Which One is Best?

Qualitative and quantitative research have distinct strengths and limitations for website optimization - useful on their own, but most powerful when used in combination.

Quantitative research provides “input” data in the form of metrics, such as task completion rates or task times. Web analytics have a lot to offer to the site manager. With analytics, you can see how real users move from page to page when they’re on your website, or how engaged users are in one referring channel of traffic compared to another.

Qualitative research typically provides the initial “clues” about issues with user experience and helps answer the what question. However, it typically isn’t particularly good at answering the why question. For example, if the task completion rate is low, why would this be?

In short, analytics can help us understand what to pay attention to, but frequently needs to be augmented with qualitative data to provide the full picture and actionable insights. Qualitative research, such as usability testing, can help take us beyond what is wrong, to identify how and why a given feature or workflow is hard or easy to use.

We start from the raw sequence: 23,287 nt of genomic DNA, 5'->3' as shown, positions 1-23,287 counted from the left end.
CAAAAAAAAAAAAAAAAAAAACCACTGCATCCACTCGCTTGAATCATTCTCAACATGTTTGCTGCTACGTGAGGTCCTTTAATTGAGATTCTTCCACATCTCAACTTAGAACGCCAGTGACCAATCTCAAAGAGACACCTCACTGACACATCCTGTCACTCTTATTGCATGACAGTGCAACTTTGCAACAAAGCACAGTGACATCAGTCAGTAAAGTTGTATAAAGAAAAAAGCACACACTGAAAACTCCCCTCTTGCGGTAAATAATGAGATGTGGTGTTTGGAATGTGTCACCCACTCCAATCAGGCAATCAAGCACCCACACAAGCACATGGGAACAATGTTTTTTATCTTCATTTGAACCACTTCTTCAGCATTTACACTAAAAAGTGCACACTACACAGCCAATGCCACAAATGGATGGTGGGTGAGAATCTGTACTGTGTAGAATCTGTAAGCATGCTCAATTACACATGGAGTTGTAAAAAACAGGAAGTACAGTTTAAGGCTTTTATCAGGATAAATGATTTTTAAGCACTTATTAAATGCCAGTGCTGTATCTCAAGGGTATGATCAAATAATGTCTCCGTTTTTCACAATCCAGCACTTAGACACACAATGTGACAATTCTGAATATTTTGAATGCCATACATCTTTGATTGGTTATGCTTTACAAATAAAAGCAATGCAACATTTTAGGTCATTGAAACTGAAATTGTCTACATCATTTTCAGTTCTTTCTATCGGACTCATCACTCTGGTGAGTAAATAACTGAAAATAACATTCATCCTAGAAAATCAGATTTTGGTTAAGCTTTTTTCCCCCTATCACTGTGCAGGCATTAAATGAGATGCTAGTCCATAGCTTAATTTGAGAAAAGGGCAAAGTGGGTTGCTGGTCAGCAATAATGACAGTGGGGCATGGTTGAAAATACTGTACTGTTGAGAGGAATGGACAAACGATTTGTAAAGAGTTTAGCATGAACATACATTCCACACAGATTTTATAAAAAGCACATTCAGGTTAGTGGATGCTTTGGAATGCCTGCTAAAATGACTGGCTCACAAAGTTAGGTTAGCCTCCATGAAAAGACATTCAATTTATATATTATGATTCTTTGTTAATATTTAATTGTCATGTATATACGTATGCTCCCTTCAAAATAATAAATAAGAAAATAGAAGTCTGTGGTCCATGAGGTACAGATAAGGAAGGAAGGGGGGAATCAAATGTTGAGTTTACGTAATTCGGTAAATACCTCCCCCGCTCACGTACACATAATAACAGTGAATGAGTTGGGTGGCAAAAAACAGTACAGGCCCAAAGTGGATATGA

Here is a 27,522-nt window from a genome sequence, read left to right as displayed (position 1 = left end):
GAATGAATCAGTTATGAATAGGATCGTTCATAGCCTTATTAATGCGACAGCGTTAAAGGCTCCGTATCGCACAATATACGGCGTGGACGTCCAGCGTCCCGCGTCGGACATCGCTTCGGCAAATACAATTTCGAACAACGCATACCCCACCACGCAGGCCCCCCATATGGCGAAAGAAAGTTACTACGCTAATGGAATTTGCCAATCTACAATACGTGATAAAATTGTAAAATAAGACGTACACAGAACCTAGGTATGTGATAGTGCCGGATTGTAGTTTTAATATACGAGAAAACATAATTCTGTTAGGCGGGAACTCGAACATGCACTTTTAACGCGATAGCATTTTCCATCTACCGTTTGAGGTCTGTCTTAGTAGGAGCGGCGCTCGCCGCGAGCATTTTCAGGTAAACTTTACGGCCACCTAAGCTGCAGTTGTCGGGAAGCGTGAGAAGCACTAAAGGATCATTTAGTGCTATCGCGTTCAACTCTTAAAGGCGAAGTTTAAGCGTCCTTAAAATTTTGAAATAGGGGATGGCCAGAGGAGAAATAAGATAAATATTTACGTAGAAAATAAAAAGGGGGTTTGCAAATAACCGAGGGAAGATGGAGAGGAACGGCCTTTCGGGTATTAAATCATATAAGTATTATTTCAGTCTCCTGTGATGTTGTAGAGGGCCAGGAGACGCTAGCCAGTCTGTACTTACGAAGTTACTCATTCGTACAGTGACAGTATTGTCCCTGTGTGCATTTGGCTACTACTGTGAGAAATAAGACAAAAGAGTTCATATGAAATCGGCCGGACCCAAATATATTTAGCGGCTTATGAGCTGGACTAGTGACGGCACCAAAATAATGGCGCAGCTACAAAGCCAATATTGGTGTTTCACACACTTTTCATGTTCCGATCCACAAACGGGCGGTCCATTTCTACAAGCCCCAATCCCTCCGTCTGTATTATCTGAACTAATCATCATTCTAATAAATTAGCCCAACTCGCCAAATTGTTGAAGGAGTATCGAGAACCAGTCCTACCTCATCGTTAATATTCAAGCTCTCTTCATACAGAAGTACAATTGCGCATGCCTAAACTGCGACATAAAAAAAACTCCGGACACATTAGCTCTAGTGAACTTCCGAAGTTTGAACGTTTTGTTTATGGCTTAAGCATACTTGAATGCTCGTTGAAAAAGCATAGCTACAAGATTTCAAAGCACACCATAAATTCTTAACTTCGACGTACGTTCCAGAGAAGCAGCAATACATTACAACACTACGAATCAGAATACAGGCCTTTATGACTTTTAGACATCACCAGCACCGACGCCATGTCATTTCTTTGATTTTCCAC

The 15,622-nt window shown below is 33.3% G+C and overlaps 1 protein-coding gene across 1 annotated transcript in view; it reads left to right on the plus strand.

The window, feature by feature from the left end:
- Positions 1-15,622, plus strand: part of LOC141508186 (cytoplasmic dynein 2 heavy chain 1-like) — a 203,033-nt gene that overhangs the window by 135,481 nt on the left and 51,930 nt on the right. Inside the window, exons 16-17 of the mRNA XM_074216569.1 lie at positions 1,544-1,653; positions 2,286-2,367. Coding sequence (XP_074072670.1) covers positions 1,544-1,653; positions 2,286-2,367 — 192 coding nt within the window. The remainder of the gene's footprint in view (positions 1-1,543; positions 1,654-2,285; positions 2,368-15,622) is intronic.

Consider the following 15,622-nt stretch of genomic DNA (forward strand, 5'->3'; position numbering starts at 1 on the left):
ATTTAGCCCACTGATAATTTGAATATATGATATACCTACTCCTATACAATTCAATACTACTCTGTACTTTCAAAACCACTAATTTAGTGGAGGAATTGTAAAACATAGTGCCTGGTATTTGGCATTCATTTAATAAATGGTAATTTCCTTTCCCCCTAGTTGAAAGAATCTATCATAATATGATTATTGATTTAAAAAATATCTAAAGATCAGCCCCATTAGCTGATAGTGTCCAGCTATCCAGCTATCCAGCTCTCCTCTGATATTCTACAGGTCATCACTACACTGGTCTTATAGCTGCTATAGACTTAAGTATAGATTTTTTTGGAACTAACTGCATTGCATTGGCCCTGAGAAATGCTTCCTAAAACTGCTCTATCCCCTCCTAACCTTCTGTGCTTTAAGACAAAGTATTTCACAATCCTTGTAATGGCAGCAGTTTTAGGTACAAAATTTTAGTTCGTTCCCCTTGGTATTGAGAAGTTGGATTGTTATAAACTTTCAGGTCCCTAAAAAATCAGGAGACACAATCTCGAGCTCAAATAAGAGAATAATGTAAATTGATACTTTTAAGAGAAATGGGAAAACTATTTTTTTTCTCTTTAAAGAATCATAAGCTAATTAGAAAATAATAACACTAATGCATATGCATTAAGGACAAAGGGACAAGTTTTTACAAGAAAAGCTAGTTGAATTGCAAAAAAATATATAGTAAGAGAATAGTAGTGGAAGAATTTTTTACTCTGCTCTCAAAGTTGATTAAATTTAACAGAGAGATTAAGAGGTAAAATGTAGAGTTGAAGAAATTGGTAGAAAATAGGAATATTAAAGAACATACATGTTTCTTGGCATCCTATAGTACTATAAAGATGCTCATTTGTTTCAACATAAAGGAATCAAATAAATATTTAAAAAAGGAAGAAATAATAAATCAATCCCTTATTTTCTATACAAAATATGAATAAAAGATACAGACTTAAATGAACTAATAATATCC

Together, usability testing and analytics are a dynamite duo. Between the two, you can provide focused, user-specific recommendations. Here’s a great video from UX leaders NNGroup. It’s a quick video, less than 3 minutes long, and loaded with insight.

Turning Analytics Findings Into Usability Studies

Tips for translating UX issues found in analytics into user research. Analytics tell you what customers are doing, but not why they are doing it. Pairing analytics and user research will provide you with clearer answers.

Main photo by Ben Kolde on Unsplash.